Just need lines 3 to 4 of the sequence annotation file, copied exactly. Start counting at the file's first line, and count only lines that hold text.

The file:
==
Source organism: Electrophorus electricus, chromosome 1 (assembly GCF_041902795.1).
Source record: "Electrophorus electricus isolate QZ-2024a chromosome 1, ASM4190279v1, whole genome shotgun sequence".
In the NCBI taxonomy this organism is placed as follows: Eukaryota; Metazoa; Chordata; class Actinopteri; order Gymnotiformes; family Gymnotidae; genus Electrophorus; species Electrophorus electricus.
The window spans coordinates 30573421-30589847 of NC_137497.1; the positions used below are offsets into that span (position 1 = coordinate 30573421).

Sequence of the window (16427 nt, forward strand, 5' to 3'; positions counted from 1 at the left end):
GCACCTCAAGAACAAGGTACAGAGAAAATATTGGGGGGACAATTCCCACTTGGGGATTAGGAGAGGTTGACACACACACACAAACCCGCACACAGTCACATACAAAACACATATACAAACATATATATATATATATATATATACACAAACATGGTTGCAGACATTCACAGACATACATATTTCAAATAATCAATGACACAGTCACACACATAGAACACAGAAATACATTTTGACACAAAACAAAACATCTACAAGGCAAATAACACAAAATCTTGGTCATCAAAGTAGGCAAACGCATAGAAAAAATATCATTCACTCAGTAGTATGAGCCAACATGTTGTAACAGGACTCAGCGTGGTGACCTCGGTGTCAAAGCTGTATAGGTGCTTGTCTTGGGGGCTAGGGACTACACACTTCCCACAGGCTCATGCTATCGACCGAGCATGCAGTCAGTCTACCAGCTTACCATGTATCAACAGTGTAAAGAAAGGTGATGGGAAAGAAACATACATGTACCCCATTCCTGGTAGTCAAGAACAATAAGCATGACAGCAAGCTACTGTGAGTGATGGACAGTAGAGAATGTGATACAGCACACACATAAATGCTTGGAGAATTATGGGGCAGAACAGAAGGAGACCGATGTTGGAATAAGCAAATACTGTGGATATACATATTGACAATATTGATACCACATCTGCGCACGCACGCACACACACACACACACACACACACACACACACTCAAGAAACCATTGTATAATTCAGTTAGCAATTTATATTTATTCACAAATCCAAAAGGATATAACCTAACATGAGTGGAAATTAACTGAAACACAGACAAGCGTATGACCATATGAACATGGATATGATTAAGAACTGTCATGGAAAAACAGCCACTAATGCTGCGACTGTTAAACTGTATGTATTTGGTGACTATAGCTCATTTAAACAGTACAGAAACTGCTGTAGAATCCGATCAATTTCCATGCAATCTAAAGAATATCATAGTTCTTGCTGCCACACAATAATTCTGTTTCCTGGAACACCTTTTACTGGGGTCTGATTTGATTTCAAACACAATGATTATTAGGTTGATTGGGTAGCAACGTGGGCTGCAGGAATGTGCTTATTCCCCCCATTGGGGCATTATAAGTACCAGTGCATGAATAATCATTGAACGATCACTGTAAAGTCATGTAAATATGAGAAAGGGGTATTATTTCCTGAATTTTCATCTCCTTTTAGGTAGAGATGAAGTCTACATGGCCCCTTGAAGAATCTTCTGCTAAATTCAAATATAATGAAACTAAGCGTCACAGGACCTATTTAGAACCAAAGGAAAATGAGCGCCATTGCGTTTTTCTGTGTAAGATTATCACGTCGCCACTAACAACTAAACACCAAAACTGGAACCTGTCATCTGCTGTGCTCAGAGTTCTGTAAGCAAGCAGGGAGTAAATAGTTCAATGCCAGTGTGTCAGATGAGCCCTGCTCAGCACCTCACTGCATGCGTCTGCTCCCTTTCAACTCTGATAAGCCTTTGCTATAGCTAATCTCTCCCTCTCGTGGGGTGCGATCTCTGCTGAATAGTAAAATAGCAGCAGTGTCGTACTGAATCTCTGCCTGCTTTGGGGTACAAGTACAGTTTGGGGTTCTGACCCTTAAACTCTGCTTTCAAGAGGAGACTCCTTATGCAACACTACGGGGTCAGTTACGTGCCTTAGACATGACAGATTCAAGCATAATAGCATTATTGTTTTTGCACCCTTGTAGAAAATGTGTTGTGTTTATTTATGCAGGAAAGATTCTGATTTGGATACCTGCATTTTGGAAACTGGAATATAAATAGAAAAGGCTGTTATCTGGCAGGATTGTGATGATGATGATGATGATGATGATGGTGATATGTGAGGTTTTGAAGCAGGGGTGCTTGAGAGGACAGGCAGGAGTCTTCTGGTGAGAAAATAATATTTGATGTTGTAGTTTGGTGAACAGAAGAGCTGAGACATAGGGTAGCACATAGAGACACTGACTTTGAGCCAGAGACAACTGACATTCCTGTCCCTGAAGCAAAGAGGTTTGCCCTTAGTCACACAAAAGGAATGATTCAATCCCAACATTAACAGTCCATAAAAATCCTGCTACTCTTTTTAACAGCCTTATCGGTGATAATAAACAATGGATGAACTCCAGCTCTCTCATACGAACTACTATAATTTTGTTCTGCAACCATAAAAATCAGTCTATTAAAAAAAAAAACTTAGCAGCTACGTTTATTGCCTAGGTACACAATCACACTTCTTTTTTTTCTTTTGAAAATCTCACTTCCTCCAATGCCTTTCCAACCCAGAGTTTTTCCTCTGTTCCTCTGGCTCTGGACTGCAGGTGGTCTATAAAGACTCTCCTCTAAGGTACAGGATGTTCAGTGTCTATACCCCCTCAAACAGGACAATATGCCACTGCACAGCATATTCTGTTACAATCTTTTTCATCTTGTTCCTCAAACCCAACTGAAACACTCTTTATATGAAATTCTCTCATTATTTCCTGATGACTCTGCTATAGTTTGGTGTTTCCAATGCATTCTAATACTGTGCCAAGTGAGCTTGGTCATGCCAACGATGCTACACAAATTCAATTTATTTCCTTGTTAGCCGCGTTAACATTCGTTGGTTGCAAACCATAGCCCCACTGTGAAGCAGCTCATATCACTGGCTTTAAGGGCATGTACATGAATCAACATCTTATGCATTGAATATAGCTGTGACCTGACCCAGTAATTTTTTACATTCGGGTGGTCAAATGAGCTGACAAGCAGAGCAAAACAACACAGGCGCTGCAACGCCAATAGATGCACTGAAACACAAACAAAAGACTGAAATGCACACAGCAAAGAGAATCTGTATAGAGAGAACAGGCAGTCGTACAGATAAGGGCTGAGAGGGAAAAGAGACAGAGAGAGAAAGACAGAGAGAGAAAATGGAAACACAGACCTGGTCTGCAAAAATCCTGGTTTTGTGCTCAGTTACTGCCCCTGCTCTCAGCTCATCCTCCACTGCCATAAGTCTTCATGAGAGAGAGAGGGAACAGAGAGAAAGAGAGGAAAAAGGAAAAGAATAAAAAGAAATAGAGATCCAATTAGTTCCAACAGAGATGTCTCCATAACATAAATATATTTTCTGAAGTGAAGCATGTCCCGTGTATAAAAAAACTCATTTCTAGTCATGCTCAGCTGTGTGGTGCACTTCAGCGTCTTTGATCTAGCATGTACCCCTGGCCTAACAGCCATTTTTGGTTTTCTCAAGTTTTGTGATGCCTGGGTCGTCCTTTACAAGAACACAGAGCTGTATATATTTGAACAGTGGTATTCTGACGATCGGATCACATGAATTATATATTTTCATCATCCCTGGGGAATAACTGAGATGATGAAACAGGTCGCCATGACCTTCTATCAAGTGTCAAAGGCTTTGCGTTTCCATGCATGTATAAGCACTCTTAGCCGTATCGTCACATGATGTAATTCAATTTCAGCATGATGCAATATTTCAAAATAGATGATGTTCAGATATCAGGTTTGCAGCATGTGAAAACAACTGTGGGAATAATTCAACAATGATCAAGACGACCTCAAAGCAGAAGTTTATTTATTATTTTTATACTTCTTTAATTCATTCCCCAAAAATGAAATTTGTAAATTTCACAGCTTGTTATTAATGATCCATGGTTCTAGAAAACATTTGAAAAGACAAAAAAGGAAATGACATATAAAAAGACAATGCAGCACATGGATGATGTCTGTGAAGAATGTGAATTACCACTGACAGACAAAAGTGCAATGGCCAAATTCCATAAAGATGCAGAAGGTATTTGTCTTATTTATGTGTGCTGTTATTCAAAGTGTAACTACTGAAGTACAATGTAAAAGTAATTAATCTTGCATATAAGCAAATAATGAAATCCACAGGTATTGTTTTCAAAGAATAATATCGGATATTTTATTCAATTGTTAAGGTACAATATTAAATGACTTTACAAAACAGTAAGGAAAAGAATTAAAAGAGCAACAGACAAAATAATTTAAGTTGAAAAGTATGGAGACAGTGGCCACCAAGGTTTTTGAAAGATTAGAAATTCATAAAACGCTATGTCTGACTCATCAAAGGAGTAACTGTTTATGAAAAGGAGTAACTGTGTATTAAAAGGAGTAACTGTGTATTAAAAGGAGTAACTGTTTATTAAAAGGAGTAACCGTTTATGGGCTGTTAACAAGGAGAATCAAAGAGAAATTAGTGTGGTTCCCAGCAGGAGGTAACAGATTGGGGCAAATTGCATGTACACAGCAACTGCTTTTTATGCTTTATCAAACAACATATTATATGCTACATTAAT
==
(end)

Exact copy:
In the NCBI taxonomy this organism is placed as follows: Eukaryota; Metazoa; Chordata; class Actinopteri; order Gymnotiformes; family Gymnotidae; genus Electrophorus; species Electrophorus electricus.
The window spans coordinates 30573421-30589847 of NC_137497.1; the positions used below are offsets into that span (position 1 = coordinate 30573421).